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Office Christmas parties will be smaller and more suburban this year, the boss of one of the UK’s biggest pub groups has predicted.

Phil Urban of Mitchells & Butlers, which owns Browns, All Bar One and Harvester, told the BBC that seasonal work celebrations would be “different”.

“We won’t see so many of those big office parties booked,” he said.

After being hit during the pandemic the group has cut annual losses, but warned of soaring wage and energy costs.

Mitchells & Butlers (M&B) reported a pre-tax loss of £42m for the year to 25 September, although this was an improvement on the £123m loss it posted the previous year.

Total revenue at the group fell to £1.07bn from £1.48bn, while like-for-like sales fell 9.6% after the group was affected by Covid-related restrictions.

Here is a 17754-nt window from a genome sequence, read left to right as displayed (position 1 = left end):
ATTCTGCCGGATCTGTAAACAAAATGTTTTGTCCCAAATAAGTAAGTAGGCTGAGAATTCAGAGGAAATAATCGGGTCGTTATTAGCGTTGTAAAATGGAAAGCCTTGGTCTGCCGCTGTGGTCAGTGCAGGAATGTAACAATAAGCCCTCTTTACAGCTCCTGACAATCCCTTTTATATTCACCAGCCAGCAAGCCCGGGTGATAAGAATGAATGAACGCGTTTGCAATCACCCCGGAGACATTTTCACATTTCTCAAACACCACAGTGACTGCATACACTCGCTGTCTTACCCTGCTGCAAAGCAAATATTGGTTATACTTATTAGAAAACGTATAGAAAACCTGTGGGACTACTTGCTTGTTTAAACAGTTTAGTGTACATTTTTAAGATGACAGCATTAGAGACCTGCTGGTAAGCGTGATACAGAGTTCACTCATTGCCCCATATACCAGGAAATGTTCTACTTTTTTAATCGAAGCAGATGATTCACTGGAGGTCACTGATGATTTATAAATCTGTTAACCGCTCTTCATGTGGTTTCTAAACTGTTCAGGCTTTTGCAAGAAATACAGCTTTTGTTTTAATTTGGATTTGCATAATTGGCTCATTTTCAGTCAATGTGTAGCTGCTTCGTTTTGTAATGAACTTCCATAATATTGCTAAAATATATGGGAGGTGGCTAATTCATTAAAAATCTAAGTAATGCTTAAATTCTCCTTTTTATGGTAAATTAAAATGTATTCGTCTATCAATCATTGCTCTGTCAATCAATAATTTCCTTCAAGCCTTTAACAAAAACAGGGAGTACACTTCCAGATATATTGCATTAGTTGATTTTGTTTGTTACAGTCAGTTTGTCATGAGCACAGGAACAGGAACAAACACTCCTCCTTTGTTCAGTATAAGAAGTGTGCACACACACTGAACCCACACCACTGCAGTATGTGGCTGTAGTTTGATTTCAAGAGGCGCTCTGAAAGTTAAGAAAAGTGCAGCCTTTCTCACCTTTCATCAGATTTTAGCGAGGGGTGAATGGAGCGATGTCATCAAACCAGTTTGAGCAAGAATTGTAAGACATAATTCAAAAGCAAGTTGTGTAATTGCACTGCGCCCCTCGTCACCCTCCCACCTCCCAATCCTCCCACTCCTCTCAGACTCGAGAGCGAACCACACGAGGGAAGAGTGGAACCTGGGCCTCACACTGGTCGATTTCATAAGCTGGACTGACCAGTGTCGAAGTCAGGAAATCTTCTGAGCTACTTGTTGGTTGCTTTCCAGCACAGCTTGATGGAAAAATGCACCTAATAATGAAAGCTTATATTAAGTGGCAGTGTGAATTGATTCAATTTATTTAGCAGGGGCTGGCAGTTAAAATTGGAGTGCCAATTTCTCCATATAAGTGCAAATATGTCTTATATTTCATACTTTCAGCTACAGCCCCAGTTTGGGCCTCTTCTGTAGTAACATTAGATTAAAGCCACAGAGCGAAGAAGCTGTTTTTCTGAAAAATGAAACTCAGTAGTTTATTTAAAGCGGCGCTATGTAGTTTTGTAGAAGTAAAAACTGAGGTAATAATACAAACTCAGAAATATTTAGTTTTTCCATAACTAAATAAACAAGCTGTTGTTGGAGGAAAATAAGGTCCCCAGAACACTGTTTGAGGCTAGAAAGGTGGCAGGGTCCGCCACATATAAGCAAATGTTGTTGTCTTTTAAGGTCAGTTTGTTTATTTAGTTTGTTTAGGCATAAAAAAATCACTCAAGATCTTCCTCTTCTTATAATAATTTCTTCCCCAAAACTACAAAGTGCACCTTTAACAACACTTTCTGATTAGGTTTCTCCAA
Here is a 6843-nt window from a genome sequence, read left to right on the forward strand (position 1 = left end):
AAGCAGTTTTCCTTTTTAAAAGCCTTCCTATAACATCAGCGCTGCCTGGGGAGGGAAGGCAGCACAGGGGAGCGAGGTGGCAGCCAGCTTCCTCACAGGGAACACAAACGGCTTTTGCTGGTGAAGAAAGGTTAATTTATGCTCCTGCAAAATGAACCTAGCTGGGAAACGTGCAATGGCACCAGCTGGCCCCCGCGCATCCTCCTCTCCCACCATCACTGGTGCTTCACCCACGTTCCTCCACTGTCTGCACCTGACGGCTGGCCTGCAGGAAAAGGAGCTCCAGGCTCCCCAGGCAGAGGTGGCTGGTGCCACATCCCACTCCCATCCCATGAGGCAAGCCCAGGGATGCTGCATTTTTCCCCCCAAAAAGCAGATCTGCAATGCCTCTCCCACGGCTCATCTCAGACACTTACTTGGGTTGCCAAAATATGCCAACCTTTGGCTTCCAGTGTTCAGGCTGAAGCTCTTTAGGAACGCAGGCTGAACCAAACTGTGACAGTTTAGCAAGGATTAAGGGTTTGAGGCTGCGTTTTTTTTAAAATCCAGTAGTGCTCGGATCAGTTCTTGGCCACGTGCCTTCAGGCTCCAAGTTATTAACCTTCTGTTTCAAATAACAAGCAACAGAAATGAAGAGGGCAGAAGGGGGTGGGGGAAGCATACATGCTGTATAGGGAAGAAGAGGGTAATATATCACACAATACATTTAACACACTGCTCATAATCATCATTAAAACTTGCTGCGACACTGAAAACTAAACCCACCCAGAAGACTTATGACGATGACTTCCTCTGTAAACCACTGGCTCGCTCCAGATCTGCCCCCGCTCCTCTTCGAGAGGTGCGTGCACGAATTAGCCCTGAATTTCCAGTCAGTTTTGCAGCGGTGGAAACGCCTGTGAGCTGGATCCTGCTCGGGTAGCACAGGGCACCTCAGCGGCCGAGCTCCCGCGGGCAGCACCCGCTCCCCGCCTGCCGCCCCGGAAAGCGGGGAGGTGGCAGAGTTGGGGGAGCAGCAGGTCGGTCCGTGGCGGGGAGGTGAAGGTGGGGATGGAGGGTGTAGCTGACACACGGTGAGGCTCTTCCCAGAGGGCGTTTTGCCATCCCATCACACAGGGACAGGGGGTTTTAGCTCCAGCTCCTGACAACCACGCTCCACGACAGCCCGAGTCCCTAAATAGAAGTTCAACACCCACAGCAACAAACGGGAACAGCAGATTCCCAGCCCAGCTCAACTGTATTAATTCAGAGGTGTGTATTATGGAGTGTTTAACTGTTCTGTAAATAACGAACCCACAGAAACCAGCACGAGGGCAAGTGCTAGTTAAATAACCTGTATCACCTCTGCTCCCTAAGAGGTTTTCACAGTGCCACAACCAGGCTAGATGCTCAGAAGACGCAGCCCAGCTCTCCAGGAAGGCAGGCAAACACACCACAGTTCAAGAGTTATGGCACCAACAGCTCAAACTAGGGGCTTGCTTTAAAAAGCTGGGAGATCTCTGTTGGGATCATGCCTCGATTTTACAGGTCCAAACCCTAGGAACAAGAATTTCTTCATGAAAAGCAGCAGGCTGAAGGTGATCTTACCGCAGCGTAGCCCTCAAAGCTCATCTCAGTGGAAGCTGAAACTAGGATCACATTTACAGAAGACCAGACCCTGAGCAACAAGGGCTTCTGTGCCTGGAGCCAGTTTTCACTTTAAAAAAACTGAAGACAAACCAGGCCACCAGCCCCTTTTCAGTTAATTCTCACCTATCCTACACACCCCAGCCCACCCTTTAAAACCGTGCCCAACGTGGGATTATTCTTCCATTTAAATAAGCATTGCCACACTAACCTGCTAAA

However, it said that in the eight weeks since the end of its financial year, like-for-like sales were up 2.7% on pre-pandemic levels.

M&B, which employs more than 40,000 people across 1,700 sites, announced 1,300 job cuts last year.

Mr Urban said: “The trading environment remains challenging and cost headwinds continue to put pressure on the sector.

“However, we have strengthened our balance sheet and returned to profitability and cash generation.”

Talking about Christmas parties, Mr Urban told the BBC’s Today programme that bookings were coming in as “people are recognising that actually they missed out last year”.

However, he forecast: “We might see more of the smaller groups meeting in suburbia and maybe not so much in the city centres.”

Meanwhile, with more people working from home, many workers may be loathe to have to bear the cost of travelling into a city location for a work celebration, analysts suggest.

“Pub and restaurant operators traditionally thrive in December from Christmas parties,” said Russ Mould, investment director at AJ Bell.

He said nervousness on behalf of many companies could see reduced staff party volumes, particularly as Covid rates are shooting up.

“Managers won’t want to risk employees getting ill and a lot of people still feel uneasy about mixing in a crowded room.”

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